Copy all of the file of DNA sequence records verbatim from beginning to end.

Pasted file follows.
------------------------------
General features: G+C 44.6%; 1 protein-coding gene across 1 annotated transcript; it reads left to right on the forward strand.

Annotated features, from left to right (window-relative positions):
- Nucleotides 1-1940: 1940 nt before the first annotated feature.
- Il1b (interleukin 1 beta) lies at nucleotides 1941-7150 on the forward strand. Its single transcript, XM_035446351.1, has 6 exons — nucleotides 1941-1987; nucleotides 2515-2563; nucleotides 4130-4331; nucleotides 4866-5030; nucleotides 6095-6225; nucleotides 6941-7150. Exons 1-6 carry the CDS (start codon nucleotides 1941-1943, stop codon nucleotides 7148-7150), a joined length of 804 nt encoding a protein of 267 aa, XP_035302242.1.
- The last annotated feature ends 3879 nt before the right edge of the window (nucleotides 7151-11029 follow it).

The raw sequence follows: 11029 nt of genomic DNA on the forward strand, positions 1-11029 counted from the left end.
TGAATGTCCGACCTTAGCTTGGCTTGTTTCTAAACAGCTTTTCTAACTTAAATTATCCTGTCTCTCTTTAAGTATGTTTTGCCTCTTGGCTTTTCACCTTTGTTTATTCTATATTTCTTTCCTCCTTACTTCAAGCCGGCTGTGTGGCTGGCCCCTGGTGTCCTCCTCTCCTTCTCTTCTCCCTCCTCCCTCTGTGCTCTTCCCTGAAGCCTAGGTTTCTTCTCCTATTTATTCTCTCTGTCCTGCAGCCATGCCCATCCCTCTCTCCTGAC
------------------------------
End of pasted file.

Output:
General features: G+C 44.6%; 1 protein-coding gene across 1 annotated transcript; it reads left to right on the forward strand.

Annotated features, from left to right (window-relative positions):
- Nucleotides 1-1940: 1940 nt before the first annotated feature.
- Il1b (interleukin 1 beta) lies at nucleotides 1941-7150 on the forward strand. Its single transcript, XM_035446351.1, has 6 exons — nucleotides 1941-1987; nucleotides 2515-2563; nucleotides 4130-4331; nucleotides 4866-5030; nucleotides 6095-6225; nucleotides 6941-7150. Exons 1-6 carry the CDS (start codon nucleotides 1941-1943, stop codon nucleotides 7148-7150), a joined length of 804 nt encoding a protein of 267 aa, XP_035302242.1.
- The last annotated feature ends 3879 nt before the right edge of the window (nucleotides 7151-11029 follow it).

The raw sequence follows: 11029 nt of genomic DNA on the forward strand, positions 1-11029 counted from the left end.
TGAATGTCCGACCTTAGCTTGGCTTGTTTCTAAACAGCTTTTCTAACTTAAATTATCCTGTCTCTCTTTAAGTATGTTTTGCCTCTTGGCTTTTCACCTTTGTTTATTCTATATTTCTTTCCTCCTTACTTCAAGCCGGCTGTGTGGCTGGCCCCTGGTGTCCTCCTCTCCTTCTCTTCTCCCTCCTCCCTCTGTGCTCTTCCCTGAAGCCTAGGTTTCTTCTCCTATTTATTCTCTCTGTCCTGCAGCCATGCCCATCCCTCTCTCCTGAC